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Ideas for additional levels for Mists over Carcassonne


Greetings Carcassonne enthusiasts!

I have really been enjoying my time with Mists over Carcassonne so far. However, upon beating level 5, I have felt a bit dissatisfied with the nightmare that is level 6. Don't get me wrong: I really think an almost unbeatable level in a co-op game is just good design philosophy as there will always be a challenge for everyone. That said, I find the increase in difficulty from level 5 to 6 just too much. In a two or four player game, you will have to score double the (total) amount of points upon level completion (let alone playing the level with five players), while also receiving one ghost less in the supply. I simply would have liked for the difficulty to increase gradually. And evenly, from the perspective of player count. There certainly would have been room for more levels to be included.

And thus, I made my own. In this post I would like to share those with you. I think the idea introduced in level 6, to score each colour separately, is very clever. I would even argue I like this way of scoring better than the cumulative scoring with a single meeple, as it matches base Carcassonne more and thus feels very natural. It gives players a more distinctive identity in this co-op game, as you do not want to get behind the group (just like in the base game). This concept could have been introduced in earlier levels, in order to make this mechanism more accessible for players. I am afraid that, as it stands, only few players will explore this concept, which is a bummer. So, that is what I targeted for with the bonus levels.

Level 1-5 with separate scoring for each meeple color
Instead of tweaking level 6 for it to become more accessible, I transferred its core mechanism over to the earlier levels. That way, 5 new levels are created which are each slightly increased in difficulty and can be played as a campaign. As stated in the rules of level 6, every player places a meeple of their own onto the score track for separate scoring. Or, in a single or two-player game, an additional meeple of each colour is taken from the box. The point goal of each level is affected by player count, to scale somewhat evenly in difficulty (in contrast with level 6). To set the target score, I divided the original points by the number of colours in play and rounded them up to the nearest multiple of five. For example, level 5 with 3 players becomes:

- 15/3 = 5 points before the first pile is depleted
- 50/3 = 16.7 --> 20 points before the second pile is depleted
- 100/3 = 33.3 --> 35 points to win the game

Besides that, no rules are altered. We have had a blast so far with level 4. It becomes slightly more difficult as players are forced to balance their scoring. And, every time we lost, it felt like we had a fair chance to win, rather than being at the mercy of luck.

Level 6 with the river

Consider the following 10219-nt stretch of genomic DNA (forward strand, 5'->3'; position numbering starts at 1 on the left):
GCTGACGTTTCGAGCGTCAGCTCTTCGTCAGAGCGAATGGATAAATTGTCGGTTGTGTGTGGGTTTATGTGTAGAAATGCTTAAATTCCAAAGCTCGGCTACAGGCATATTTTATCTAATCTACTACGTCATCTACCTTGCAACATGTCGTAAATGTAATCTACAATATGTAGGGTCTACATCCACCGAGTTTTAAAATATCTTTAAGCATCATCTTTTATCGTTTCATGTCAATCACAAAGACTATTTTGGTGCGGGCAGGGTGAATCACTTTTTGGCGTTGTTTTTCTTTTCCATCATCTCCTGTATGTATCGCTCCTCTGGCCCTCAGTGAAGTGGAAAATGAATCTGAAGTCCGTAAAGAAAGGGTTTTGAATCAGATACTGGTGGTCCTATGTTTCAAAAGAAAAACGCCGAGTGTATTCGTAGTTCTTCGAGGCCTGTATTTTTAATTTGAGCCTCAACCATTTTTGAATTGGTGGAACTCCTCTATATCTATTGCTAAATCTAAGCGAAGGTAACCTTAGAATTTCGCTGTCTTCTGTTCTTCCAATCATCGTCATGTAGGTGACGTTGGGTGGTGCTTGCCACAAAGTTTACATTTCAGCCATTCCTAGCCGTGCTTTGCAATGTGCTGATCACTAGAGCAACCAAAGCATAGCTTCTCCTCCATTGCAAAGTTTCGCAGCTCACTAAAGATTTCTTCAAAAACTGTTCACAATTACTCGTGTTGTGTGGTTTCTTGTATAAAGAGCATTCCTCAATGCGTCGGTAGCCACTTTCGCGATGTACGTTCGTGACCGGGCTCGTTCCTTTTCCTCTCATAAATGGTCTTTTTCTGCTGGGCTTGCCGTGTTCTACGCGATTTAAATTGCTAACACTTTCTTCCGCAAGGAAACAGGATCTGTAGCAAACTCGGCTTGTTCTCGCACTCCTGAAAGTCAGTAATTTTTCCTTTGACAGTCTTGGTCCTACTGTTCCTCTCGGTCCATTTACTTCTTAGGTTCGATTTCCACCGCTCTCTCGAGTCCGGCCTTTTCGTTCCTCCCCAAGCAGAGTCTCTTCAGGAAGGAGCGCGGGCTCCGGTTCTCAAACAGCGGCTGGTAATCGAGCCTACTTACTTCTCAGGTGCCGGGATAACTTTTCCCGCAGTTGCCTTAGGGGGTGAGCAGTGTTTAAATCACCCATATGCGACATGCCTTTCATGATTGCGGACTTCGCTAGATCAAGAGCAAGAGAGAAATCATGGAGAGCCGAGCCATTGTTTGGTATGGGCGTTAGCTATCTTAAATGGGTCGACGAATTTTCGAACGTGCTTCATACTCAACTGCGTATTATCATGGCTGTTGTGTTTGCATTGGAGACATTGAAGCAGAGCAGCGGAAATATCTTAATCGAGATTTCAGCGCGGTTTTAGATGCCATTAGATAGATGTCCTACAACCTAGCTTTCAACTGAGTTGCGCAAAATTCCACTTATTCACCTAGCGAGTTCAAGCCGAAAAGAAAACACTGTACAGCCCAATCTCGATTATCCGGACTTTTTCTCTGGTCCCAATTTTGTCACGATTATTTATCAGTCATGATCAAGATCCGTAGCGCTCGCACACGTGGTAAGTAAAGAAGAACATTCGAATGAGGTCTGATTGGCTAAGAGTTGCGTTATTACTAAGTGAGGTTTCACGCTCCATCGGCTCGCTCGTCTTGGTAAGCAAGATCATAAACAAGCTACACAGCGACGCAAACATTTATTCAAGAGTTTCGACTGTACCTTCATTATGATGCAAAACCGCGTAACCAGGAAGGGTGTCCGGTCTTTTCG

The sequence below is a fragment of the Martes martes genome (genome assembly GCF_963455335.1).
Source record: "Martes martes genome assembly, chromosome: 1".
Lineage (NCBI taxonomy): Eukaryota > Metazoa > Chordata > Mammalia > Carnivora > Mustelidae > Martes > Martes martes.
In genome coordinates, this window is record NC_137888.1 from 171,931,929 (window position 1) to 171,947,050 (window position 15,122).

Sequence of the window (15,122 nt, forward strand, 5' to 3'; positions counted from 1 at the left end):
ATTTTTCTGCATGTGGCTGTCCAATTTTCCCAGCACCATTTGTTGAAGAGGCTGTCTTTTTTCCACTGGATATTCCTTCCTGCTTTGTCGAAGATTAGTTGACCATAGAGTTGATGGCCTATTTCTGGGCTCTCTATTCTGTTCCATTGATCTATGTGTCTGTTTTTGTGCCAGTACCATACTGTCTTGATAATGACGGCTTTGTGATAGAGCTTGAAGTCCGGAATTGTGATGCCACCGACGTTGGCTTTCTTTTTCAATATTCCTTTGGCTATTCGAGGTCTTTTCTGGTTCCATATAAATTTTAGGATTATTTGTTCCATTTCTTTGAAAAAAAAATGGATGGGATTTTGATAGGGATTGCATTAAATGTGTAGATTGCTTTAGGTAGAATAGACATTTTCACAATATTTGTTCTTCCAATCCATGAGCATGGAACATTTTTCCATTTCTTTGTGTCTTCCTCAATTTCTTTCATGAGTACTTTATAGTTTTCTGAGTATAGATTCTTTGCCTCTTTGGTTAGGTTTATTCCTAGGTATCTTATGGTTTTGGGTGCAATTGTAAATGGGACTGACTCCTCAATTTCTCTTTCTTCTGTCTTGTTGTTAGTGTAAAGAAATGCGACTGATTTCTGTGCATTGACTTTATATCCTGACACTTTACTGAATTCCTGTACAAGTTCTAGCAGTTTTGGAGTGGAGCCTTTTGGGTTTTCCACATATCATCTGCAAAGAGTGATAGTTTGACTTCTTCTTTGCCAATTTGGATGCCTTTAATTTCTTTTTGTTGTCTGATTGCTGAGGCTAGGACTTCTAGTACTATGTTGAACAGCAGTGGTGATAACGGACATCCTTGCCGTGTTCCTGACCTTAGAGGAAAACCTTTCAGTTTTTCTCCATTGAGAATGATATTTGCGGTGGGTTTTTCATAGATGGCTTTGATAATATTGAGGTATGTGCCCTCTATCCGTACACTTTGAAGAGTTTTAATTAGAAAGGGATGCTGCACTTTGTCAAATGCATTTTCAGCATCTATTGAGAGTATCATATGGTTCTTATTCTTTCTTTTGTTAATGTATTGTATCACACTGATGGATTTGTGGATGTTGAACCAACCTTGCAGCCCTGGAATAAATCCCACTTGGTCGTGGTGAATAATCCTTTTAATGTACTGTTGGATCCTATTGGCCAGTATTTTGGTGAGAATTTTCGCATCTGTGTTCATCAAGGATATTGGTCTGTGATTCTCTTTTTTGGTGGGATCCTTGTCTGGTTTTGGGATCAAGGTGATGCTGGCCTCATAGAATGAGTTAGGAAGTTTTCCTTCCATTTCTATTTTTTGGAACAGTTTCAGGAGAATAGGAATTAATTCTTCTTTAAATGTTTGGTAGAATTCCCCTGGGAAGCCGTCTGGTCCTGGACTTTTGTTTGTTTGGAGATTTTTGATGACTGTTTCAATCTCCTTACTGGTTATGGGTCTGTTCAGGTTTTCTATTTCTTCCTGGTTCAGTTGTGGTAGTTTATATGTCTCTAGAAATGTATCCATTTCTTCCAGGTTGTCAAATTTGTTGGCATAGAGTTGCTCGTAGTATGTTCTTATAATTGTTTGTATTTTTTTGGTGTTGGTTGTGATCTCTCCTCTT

And that leaves me with level 6. Oh boy. So far we have never reached the first hound*. The biggest hurdle seems to be massive point burst needed during the first pile. There is too much time pressure for building up a large cumulatively scored city. I have found myself waiting for that three-way city tile to connect my projects for joint scoring a few times, only to find out it is not even present in the first pile. And, whether you draw one or multiple cemeteries in this stage, or not, makes all the difference. Hence, it is too much luck-based for my taste.

To overcome this first hurdle, I have tested level 6 with placing the 20th anniversary river at the start of the game. Both starting tiles connect quite well and by having a few extra tiles to play around with you get just the right amount of momentum to make this level interesting. It allows you to start the game with a few meeples set-up in the precious cities the moment you draw from the first pile. And, if you are unlucky with the amount of haunted cemeteries in the first pile, then the bends of the river may ease the pain a bit. Below you find a photo of the game state when I lost this level today in a solo play, but while cutting it super close to the finish line. The supply of 12 ghosts posed quite the challenge, but a positively tense one nonetheless. This is definitely a level I would like to return to more often now.

I suppose playing with the normal river would work almost equally well, but I have not tested this.

I hope these ideas can bring some joy to other players and I am certainly interested in other suggestions!

*Or pig, in our case. These ghost hunting curly tails fit the aesthetics much better than a cardboard chip, in my opinion. Let's hope for wooden hounds one day!


Hi there and congratulations for your first post  :D

It is great to see other players playing around with the rules of MoC...  >:D

You might want to check this threat:
I have posted from here many suggestions for intermediate levels and in the very last post also something quite similar to your idea  ;D

River as replacement of 2x2 starting tile... Interesting. I like also usage of  Abbots on a scoring board :)

Welcome to the forum @Buselaar!

+1 merit from me for such a thoughtful and detailed first post!  Can’t comment on the merits as I haven’t played Mists (yet?), but sounds like a lot of good ideas.  Plus a photo—nice.


--- Quote from: Bumsakalaka on February 07, 2023, 06:32:23 AM ---River as replacement of 2x2 starting tile... Interesting. I like also usage of  Abbots on a scoring board :)

--- End quote ---

Thanks for the welcoming replies. Just to clarify: I did not intend on replacing the 2x2 starting tile, rather to connect the river starting tile to the MoC starting tile as seen in the photo. Replacing it could work though, if you are willing to change up the rules even more!


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